Emily Blunt Rosemary DeWitt and Mark Duplass carry this intimate indie with aplomb. Your Sister's Sister starts with a strange premise that could be the basis of a manic romcom but is kept grounded by an excellent cast and script.
Jack (Duplass) has spent a year mourning his dead brother. He's a total mess but his best friend Iris (Blunt) also the ex-girlfriend of Jack's dead brother steps in with some tough love and directs him to take a sabbatical at her family's home on an island off the coast of Seattle. Unfortunately her older sister Hannah (DeWitt) is also there in search of solace after breaking up with her long-term girlfriend. Hannah and Jack mourn their lost loves over a large bottle of tequila and wake up with monster hangovers…and a surprise visit from Iris.
Your Sister's Sister a messy funny and sometimes sad love story about family. Who do you choose to be in your family? What exactly can you forgive when people you love go too far? Writer/director Lynn Shelton starts with an odd farcical proposition similar to her debut Humpday wherein two buddies decide they have to prove their friendship their open-mindedness and their heterosexuality by making a porn movie together. Shelton takes similar risks with ideas about the fluidity of sexuality and love but pushes it forward in Your Sister's Sister. Its emotional risks are more real. The bond between Iris and Hannah is tangible and complicated. Iris worships her older sister she climbs into bed with her and whispers secrets to her in the dark but she is also a grown woman who is abruptly forced to face Hannah's all-too-human flaws. Jack is he weakest character but Duplass plays him as the likeable but screwed-up shaggy dog type he's known for in the indie world. DeWitt and Blunt are perfectly matched although one would be hard-pressed to otherwise cast them as siblings albeit half-sisters. They play off each other perfectly and the best example of this is a joke Hannah lobs at Iris during dinner that DeWitt ad-libbed.
Like its characters and writing the cinematography feels wider in scope and more breathable in Your Sister's Sister. Cinematographer Benjamin Kasulke captures both the intimacy of three people trying to keep secrets from each other in a small house as well as sweeping views of the woods and water surrounding them. The direction is more sure-footed and less dependent on the intense close-ups that dominated Humpday. The end result is a fleshy delicious love story. It's savory and joyous and leaves the viewer with some hope for love — all types of love.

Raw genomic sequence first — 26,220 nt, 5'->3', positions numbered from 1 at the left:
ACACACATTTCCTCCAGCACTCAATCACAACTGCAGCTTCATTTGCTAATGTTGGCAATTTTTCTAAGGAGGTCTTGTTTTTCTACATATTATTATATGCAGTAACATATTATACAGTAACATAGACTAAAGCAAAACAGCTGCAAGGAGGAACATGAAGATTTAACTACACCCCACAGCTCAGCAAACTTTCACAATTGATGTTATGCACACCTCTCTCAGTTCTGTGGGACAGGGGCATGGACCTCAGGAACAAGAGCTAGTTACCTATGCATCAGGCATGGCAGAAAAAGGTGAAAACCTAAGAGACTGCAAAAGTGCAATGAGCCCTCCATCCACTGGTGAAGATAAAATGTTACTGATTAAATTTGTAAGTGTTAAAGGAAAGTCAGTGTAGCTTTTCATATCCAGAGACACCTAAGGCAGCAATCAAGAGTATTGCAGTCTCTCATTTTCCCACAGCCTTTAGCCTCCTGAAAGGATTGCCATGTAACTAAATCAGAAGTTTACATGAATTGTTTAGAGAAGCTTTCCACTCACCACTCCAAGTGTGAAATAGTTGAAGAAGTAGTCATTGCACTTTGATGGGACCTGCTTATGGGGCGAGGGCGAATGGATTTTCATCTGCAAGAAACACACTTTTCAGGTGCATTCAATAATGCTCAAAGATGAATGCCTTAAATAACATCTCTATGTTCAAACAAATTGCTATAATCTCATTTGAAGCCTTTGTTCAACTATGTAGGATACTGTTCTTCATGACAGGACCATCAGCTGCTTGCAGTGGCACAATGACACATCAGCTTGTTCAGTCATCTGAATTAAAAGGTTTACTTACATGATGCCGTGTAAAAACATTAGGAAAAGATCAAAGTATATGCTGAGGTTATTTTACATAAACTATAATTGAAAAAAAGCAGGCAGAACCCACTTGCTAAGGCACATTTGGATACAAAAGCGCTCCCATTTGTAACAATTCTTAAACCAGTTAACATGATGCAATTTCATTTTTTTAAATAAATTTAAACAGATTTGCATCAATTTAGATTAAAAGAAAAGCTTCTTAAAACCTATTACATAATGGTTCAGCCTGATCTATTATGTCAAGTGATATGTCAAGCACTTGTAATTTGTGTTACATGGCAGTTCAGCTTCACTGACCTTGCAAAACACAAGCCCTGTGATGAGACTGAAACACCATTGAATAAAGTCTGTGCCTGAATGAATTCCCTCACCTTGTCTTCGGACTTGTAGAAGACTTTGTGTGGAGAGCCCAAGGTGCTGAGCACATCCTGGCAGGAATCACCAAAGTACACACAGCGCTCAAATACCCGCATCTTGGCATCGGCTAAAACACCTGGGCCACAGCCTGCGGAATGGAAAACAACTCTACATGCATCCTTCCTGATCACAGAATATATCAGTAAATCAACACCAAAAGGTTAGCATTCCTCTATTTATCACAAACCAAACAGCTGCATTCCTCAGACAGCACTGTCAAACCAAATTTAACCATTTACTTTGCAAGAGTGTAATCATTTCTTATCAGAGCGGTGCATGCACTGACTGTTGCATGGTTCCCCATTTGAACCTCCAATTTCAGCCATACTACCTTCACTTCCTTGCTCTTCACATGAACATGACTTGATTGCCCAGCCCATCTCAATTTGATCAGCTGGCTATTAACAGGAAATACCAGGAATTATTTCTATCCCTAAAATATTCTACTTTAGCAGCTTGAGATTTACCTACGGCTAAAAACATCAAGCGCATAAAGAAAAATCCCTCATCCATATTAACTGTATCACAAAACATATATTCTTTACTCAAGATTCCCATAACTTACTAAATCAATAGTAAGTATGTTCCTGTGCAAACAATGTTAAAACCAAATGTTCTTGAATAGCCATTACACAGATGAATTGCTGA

Blonde and boyish drifter Mark (Kip Pardue) washes up onto North Carolina's beaches mysteriously talking about a quest for loggerhead sea turtles. Mark befriends a local hotel manager George (Michael Kelly) who's gay. George invites Mark to stay for free. They start a romantic relationship despite Mark revealing he's HIV-positive. Middle-aged Grace (Bonnie Hunt) a little crazy pines to meet the son she gave to adoption years ago. A third story brings the other two together: a gay-hating minister (Chris Sarandon) and his homebound wife (Tess Harper) disown their gay son who ran away from home as a teenager. Loggerheads--though not brilliant--is three quality stories becoming one. Hunt disappears into her kooky dramatic role surprisingly well. She's usually the soft-faced lead in warm fuzzy comedies like Cheaper by the Dozen but strongly plays against type here. Harper relegated to indies and TV movies for the past decade is like a forgotten revelation. She conjures buried memories of her '80s roles like Tender Mercies or Crimes of the Heart. Pardue and Kelly are a formidable duo as two young men sharing an affair cautious yet intimate. They don't reveal too much to the audience too early. As a fresh-faced transient Pardue is believable as someone we don't trust entirely and as a gay character he doesn't conform to the caricature stereotypes. Kelly previously seen in 2004's Dawn of the Dead is serviceable in his conflicted role. Chris Sarandon is perfectly detestable as the rigid minister. Critics say Loggerheads lapses into misshapen periods of melodrama leaving the audience plenty of time to lose focus. Earnest lame folk music induces eye rolls. I wouldn't disagree--but the film's pacing is its heart and spirit. Director/writer Tim Kirkman has coaxed above-average performances from all his leads. The slow-moving backdrop of North Carolina lends the perfect tone of social-conservative repression like a less comedic bleak version of Desperate Housewives. Both TV's Desperate and Loggerheads coincidentally were honored at this year's L.A. Outfest.